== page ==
But even today, Bitches Brew's ripple effect has touched the burgeoning crossover jazz scene, particularly for Teo Macero's production. "The whole concept of looping improvisation and chopping up samples definitely shed a light on hip-hop," rapper, drummer and producer Kassa Overall told JazzTimes in 2020. "That's exactly what I'm doing with my music."

Saxophonist Shabaka Hutchings, who plays in The Comet Is Coming, Sons Of Kemet and Shabaka And The Ancestors, was most influenced by the freedom Davis gave his musicians on Bitches Brew. "That tension [between jazz players] is just not there," he marveled to TIDAL Read in 2020. "Everyone has space not just to contribute their own ideas, but to develop them for as long as it takes to realize them."

Soon after Davis finished Bitches Brew in 1970, legendary concert promoter Bill Graham asked him to open for the Grateful Dead at the Fillmore in San Francisco—a gig that could have been a bridge too far for a jazz act. "The place was packed with these real spacy, high white people," Davis remembered in his autobiography. "When we first started playing, people were walking around and talking." 

But when "we went into the Bitches Brew shit," he wrote, "that really blew them out."

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Recordings By Janet Jackson, Louis Armstrong, Odetta & More Inducted Into The National Recording Registry

Janet Jackson

Photo: Christopher Polk/Getty Images

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Recordings By Janet Jackson, Louis Armstrong, Odetta & More Inducted Into The National Recording Registry

Selections by Albert King, Labelle, Connie Smith, Nas, Jackson Browne, Pat Metheny, Kermit the Frog and others have also been marked for federal preservation

GRAMMYs/Mar 25, 2021 - 02:37 am

The Librarian of Congress Carla Haden has named 25 new inductees into the National Recording Registry of the Library of Congress. They include Janet Jackson’s “Rhythm Nation 1814,” Louis Armstrong’s “When the Saints Go Marching In,” Labelle’s “Lady Marmalade,” Nas’ “Illmatic,” Kool & the Gang’s “Celebration,” Kermit the Frog’s “The Rainbow Connection” and more.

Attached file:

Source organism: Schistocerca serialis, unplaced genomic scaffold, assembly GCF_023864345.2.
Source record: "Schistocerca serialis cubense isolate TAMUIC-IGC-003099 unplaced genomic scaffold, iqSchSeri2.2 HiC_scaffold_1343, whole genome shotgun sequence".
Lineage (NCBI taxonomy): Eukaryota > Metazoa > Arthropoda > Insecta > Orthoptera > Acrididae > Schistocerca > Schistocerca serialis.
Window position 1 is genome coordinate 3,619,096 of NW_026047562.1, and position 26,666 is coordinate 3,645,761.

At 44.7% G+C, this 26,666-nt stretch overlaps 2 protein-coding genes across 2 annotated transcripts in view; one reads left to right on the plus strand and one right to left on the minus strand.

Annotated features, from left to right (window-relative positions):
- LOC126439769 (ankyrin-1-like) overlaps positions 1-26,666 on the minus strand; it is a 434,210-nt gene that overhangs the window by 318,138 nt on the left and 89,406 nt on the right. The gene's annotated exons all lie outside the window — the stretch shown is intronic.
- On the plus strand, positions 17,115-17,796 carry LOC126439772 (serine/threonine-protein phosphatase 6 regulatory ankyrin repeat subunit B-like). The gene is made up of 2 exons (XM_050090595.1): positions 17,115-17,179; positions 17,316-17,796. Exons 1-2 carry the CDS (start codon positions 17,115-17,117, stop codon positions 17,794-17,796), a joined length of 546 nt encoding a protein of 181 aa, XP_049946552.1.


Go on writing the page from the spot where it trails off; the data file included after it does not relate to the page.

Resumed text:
“The National Recording Registry will preserve our history through these vibrant recordings of music and voices that have reflected our humanity and shaped our culture from the past 143 years,” Hayden said in a statement. “We received about 900 public nominations this year for recordings to add to the registry, and we welcome the public’s input as the Library of Congress and its partners preserve the diverse sounds of history and culture.”

The National Recording Preservation Board is an advisory board consisting of professional organizations and experts who aim to preserve important recorded sounds. The Recording Academy is involved on a voting level. The 25 new entries bring the number of musical titles on the registry to 575; the entire sound collection includes nearly 3 million titles. Check out the full list of new inductees below:

National Recording Registry Selections for 2020

  1. Edison’s “St. Louis tinfoil” recording (1878)

  2. “Nikolina” — Hjalmar Peterson (1917) (single)

  3. “Smyrneikos Balos” — Marika Papagika (1928) (single)

  4. “When the Saints Go Marching In” — Louis Armstrong & his Orchestra (1938) (single)

  5. Christmas Eve Broadcast--Franklin D. Roosevelt and Winston Churchill (December 24, 1941)

  6. “The Guiding Light” — Nov. 22, 1945

  7. “Odetta Sings Ballads and Blues” — Odetta (1957) (album)

  8. “Lord, Keep Me Day by Day” — Albertina Walker and the Caravans (1959) (single)  

  9. Roger Maris hits his 61st homerun (October 1, 1961)

  10. “Aida” — Leontyne Price, et.al. (1962) (album)

  11. “Once a Day” — Connie Smith (1964) (single)

  12. “Born Under a Bad Sign” — Albert King (1967) (album)

  13. “Free to Be…You & Me” — Marlo Thomas and Friends (1972) (album)

  14. “The Harder They Come” — Jimmy Cliff (1972) (album)

  15. “Lady Marmalade” — Labelle (1974) (single)

  16. “Late for the Sky” — Jackson Browne (1974) (album)

  17. “Bright Size Life” — Pat Metheny (1976) (album)

  18. “The Rainbow Connection” — Kermit the Frog (1979) (single)

  19. “Celebration” — Kool & the Gang (1980) (single)

  20. “Richard Strauss: Four Last Songs” — Jessye Norman (1983) (album)

  21. “Janet Jackson’s Rhythm Nation 1814” — Janet Jackson (1989) (album)

  22. “Partners” — Flaco Jiménez (1992) (album)

  23. “Somewhere Over the Rainbow”/”What A Wonderful World” — Israel Kamakawiwo’ole (1993) (single)